What is fascinating about these 7 spots at Maha Bodhi Temple is what the Buddha did over 7 weeks before he left for Sarnath in Varanasi for his first sermon. Yes these 7 spots and what the Buddha did at each spot are notoriously saladed with allusions, hidden symbolism and legends and super human acts. But I had come prepared. Thanks to the chat I had with a colleague of mine in Bhutan. He simplified the utterly complex Himalayan Buddhism for me very patiently like the Buddha himself that day in his Thimphu office. And the take-aways from this 7 different spots at the end of my morning tour of the Maha Bodhi temple was amazing. My guide talked about “demons” asking Buddha if he has any witness to his enlightenment and then he went to elaborate on Buddha’s bhumisparsha-mudra (a hand gesture of the Buddha pointing towards the earth calling it to be his witness). I replied “could it be also that the Buddha is telling us through this hand gesture that one needs to remain aware of being rooted in the earth”. My guide said “that’s an interesting interpretation”.
THE FIRST SPOT: We went to the Mucalinda Lake (The Abode of the Snake King). Here one can see a statue of the Buddha in meditation protected by the hood of a giant Cobra. The story goes that a severe thunder storm broke out while the Buddha was meditating and Mucalinda, the Snake King protected him from the elements until the great storm cleared. The Mucalinda Lake has also lot of fish. Visitors to the Mahabodhi Temple feed rice flakes to these fishes. My Buddha takeaway: You can’t consider yourself successful in life unless you have contributed towards the success of others.
THE SECOND SPOT: The most pious spot in the Mahabodhi Temple. The Mahabodhi (Fig) Tree. This is where the Buddha meditated and gained enlightenment. Here you are completely calm. You are totally relaxed. I saw people meditating, praying and there was this gentleman from Bangladesh who was with his family members doing rituals. He was to be ordained as a monk today evening. It was his big day and he was all smiles. I complimented him in Bengali and he asked me where I am from. There were at least 100 Dalit (a group of people traditionally and still regarded in certain parts of India as untouchables) men and women pilgrims from Maharashtra in Western India, listening to their tour leader in rapt attention. Reminiscent of the Father of the Indian constitution, Dr. B. R. Ambedkar’s embracing Buddhism and his call for the conversion of Dalits to Buddhism. My Buddha takeaway: There are no shortcuts in life.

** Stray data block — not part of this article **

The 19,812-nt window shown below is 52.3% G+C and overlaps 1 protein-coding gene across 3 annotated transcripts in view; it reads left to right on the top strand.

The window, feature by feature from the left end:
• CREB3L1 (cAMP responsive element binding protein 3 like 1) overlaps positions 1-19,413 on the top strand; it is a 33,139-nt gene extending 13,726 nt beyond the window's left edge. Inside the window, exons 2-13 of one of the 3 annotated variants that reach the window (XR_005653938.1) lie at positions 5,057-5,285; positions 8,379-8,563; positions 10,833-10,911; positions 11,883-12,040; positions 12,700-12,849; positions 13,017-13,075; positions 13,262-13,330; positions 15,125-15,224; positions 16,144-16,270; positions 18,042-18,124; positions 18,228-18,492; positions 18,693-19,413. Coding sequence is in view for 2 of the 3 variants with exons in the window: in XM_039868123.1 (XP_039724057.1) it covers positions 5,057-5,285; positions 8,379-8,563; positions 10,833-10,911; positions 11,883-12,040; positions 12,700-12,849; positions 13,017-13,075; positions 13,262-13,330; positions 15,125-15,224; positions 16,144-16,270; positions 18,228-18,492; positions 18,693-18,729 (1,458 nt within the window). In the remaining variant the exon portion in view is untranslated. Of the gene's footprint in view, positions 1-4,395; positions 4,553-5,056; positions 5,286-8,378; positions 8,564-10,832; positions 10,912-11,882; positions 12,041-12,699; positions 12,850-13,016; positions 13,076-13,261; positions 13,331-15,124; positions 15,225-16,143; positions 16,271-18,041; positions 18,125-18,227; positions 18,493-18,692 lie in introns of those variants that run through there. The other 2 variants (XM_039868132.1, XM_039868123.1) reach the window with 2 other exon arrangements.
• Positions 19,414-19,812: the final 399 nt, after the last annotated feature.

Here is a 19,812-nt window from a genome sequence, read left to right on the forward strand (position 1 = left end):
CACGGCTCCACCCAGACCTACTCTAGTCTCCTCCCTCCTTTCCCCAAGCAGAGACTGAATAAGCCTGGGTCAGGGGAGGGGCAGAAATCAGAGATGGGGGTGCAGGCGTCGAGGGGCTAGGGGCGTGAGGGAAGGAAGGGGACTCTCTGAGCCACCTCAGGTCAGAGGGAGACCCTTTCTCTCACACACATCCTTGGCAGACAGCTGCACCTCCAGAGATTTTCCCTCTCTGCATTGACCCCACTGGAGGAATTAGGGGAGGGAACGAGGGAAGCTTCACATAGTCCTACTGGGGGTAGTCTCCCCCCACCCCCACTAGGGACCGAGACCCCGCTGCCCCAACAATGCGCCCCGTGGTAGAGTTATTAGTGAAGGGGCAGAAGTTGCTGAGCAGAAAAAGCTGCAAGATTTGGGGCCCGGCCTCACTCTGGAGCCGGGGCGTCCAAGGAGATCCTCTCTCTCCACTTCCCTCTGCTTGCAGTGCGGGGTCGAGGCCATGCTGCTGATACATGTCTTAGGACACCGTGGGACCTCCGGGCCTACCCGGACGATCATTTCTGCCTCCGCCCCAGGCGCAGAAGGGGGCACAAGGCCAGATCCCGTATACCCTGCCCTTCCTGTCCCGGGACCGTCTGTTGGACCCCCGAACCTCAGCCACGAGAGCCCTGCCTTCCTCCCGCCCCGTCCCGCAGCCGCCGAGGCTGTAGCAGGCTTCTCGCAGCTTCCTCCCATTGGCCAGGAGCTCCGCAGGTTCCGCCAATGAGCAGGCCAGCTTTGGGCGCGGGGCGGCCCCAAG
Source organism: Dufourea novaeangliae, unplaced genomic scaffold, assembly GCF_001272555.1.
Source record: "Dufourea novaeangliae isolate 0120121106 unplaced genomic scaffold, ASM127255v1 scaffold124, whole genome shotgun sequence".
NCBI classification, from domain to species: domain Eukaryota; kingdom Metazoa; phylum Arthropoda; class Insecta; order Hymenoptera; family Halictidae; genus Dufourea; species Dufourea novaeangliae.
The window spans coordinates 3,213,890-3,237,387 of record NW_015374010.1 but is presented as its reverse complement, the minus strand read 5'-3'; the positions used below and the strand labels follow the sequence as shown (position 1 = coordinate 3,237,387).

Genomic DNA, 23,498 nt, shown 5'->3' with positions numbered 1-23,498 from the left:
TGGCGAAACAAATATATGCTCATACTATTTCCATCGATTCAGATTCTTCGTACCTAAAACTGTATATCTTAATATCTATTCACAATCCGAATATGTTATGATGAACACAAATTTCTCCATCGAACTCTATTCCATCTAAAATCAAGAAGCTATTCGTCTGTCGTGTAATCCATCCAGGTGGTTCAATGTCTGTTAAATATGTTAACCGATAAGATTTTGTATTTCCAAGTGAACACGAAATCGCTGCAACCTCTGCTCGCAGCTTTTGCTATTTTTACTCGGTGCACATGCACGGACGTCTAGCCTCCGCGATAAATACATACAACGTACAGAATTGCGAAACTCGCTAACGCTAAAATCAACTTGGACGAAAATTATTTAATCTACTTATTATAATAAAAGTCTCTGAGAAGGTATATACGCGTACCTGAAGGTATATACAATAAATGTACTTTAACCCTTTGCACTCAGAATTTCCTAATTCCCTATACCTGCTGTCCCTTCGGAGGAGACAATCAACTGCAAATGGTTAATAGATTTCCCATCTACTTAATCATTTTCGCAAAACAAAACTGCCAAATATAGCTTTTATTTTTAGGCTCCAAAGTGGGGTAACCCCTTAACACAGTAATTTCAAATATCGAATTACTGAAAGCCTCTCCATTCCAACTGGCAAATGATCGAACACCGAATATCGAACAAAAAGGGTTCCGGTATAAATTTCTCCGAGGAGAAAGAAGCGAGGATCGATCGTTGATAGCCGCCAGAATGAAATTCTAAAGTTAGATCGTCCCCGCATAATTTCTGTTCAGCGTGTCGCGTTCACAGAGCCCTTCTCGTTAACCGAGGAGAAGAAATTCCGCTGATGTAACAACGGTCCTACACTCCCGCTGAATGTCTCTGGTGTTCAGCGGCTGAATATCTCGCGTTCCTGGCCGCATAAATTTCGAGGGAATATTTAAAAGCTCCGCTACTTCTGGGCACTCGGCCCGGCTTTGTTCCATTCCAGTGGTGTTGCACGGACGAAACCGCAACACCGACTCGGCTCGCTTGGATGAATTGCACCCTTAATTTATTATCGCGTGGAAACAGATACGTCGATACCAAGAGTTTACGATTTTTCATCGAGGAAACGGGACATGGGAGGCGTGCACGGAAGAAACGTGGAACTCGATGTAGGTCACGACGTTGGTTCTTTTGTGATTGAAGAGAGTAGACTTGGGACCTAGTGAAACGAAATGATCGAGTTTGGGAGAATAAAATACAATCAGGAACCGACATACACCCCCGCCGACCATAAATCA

THE THIRD SPOT: From the Mahabodhi Tree we went to this spot called Cankamana where the Buddha spent a week walking up and down. There is a raised platform with lotuses engraved on it. The lotuses indicate the places the Buddha’s feet rested while walking. Right next to Cankamana, I saw a Vietnamese nun and a Monk from Ladakh sweating from the rigorous prostrations that they were doing. It was almost like Surya Namaskar (Salute to the Sun) asana (posture) of classical Yoga. My Buddha takeaway: Walk, Jog, do Yoga, go to the Gym if you want to. Whatever maybe your choice. Have an active, healthy life.
THE FOURTH SPOT: Ratanaghara or the Jewel House Shrine where the Buddha spent a week in meditation reflecting on Patthana or Casual Law, which is one of the fundamental doctrines of Buddhism; that all things in the universe are interdependent, impermanent and constantly changing. It is said that blue, yellow, red, white and orange rays emanated from his body while the Buddha was meditating here. These colours are used in the present day Buddhist flag. My Buddha takeaway: In this constantly changing world count your blessings and your good fortunes. You are lucky. Not everyone is. Be prepared and embrace change.
THE FIFTH SPOT: Animisa Lokana was our next stop. It is said from here that the Buddha spent a week gazing at the Mahabodhi Tree where he gained enlightenment without blinking his eyes. My Buddha takeaway: Always be grateful . Show your gratitude. Don’t forget to say Thank You.
THE SIXTH SPOT: Ajapala Banyan Tree. When entering the main gate and descending the stairs towards Maha Bodhi Temple, there is a stone pillar marking Ajapala-Banyan tree which is no longer there. It is also here Lord Buddha, while responding to a question raised by a Brahmin (the priestly and highest class in the Indian caste system) that it is good karma(action) alone and not birth which makes one a Brahmin. Touch the lives of My Buddha takeaway: people in a positive way and actions speak louder than words.
THE SEVENT SPOT: Rajayatana is where we ended our tour of the Mahabodhi Temple. It is here under a Banyan tree that the Buddha meditated for a week. At the end of his meditation two merchants from Myanmar offered rice cake and honey to the Buddha. In return he gave them eight strands of his hair and the gem of all Buddhist sermons “Buddham saranam gacchami and Dhammam saranam gacchami” (I go to the Buddha for refuge/I go to the Dhamma for refuge). These eight strands of hair are believed to be placed as relics inside the Shwedagon Pagoda in Yangon. Be a good listener. Be receptive to new ideas. My Buddha takeaway: Recognise and promote good ideas and work. Leave behind a legacy.
And the Buddha also said “Believe nothing, no matter where you read it, or who said it, no matter if I have said it, unless it agrees with your own reasons and your own common sense.”